"Abaigh was in a bad way, she looked physically very distressed". Patrick describes, "I remember her eyes rolling, but she showed real determination. She was fighting for her life. Magpas quickly and confidently gave Abaigh enhanced medical attention as well as taking control of the scene and I for one felt better for them being there. They clearly had a plan. They anaesthetised Abaigh and put her in a medically induced coma to reduce the impact of her injuries. They ultimately gave her treatment which I believe saved her life, before flying her to Addenbrooke's hospital".

After she was awakened from her coma, Abaigh had to learn how to walk, talk and function properly. Almost 15 months later to the day of the accident and incredibly 10 year old Abaigh has fully recovered! Patrick says, "We will always be grateful to Magpas, as I feel they saved my daughter's life. Had Magpas not been available at the time of Abaigh's accident, I dread to think of the outcome. The Magpas Helimedix literally brought a trauma centre to Abaigh and saved her life. I often think of Magpas when Abaigh rides her scooter or plays in the park as her recovery was only made possible by what they did that day. They gave her the foundation and the opportunity to fight and recover".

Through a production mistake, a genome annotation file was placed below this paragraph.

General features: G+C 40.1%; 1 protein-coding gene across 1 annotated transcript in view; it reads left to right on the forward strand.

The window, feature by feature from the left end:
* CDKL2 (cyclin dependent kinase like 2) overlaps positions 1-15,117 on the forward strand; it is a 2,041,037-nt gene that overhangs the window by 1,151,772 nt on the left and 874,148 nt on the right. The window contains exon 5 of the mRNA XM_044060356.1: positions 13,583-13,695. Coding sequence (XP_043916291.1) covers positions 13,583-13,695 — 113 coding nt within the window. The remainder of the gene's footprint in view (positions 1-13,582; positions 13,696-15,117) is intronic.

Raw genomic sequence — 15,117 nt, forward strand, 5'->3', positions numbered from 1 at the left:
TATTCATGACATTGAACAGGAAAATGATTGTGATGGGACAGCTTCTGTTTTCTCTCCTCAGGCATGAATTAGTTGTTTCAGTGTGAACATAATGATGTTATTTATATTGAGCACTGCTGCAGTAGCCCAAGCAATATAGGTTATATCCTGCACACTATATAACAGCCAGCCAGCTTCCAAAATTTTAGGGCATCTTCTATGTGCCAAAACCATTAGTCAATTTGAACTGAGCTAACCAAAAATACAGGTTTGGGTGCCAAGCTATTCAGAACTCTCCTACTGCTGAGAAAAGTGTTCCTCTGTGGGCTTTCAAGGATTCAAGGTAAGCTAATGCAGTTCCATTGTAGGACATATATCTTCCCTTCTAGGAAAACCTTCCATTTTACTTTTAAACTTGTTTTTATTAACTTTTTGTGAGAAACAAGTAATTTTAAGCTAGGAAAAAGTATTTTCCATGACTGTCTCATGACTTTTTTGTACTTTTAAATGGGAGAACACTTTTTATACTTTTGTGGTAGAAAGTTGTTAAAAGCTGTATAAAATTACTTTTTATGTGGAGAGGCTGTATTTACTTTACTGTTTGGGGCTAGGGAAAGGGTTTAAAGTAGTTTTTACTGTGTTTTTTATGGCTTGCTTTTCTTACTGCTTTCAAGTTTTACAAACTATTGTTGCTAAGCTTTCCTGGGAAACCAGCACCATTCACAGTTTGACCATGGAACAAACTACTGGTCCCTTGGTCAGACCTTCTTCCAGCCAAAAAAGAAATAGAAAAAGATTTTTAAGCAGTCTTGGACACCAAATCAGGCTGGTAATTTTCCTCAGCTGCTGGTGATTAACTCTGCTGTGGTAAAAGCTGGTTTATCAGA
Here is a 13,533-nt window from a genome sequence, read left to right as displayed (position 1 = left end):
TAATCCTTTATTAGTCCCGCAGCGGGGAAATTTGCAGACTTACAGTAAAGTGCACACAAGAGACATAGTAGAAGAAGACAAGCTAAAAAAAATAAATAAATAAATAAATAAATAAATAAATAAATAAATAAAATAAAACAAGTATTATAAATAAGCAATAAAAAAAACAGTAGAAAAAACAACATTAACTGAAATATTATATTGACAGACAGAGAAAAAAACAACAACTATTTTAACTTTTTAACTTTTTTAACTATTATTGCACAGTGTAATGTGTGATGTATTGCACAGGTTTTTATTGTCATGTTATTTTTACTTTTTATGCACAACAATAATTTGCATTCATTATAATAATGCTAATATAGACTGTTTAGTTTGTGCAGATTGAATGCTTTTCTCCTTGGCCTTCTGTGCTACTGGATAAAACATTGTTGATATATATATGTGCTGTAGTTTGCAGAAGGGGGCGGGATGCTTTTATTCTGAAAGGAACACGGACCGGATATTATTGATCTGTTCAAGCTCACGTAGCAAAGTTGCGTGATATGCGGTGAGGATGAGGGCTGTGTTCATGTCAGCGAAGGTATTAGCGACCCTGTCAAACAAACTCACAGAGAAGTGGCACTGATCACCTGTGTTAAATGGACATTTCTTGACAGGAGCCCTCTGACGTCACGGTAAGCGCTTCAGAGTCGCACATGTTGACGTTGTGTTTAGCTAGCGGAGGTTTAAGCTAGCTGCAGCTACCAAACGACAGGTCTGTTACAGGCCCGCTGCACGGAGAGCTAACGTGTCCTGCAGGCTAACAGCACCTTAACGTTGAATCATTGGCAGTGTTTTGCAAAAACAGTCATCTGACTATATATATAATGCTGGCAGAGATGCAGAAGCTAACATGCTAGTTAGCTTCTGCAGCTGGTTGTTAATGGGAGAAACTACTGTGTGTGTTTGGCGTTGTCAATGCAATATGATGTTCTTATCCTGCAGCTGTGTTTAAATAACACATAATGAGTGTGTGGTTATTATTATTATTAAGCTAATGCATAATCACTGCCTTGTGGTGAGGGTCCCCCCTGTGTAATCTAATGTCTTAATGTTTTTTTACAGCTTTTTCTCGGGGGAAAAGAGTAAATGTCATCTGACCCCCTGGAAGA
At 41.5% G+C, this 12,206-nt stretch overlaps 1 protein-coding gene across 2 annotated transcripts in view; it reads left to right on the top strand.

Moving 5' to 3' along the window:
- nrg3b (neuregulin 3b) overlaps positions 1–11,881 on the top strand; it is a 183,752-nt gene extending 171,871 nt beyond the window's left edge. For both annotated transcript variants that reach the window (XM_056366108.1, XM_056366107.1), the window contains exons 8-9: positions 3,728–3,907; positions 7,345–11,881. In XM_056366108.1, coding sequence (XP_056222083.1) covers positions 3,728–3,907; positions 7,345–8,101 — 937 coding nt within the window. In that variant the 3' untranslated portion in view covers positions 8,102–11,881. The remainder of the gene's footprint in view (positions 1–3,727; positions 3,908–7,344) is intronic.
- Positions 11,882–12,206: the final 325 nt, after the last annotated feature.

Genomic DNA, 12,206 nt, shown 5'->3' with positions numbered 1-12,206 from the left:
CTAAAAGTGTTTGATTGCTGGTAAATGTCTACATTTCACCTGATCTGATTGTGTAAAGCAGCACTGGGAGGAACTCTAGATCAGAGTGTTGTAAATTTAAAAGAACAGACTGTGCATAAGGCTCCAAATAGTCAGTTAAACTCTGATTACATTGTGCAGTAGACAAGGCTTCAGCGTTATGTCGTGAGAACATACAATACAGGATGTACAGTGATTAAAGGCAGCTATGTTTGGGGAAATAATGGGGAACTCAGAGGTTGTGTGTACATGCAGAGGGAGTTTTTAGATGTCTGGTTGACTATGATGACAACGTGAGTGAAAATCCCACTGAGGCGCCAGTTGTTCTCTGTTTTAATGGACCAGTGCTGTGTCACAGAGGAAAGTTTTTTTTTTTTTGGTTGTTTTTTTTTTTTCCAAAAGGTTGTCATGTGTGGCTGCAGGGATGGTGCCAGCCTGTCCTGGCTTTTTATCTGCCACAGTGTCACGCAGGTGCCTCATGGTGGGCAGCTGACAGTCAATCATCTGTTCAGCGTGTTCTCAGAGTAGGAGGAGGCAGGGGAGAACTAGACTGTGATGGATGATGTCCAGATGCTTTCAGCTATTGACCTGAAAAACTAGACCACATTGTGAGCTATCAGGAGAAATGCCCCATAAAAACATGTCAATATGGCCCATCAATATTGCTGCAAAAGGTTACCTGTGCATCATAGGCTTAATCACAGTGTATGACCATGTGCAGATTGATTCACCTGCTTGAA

Just before Christmas little Abaigh O'Gallagher met the people who saved her life, as she got ready to celebrate her first proper Christmas with her family since the horrific accident in September 2013. Abaigh visited the Magpas Helimedix Operations Base in Huntingdon with her Dad Patrick - who is also in training for an extreme bike riding challenge to raise money for Magpas Helimedix (and the Sick Children Trust). Abaigh's mother Cassie, Abaigh's teenage sister Leanne was also joined by Patrick's training partner Alan (who will be taking part in the fundraising cycling mission with Patrick) and his family. Abaigh met the Magpas Helimedix Doctor Tom Odbert and enhanced Paramedic Sally Boor for the first time since the accident and thanked them; she can't remember anything about that day, so couldn't remember anything at all about them until the visit to the Magpas Helimedix Operations Base.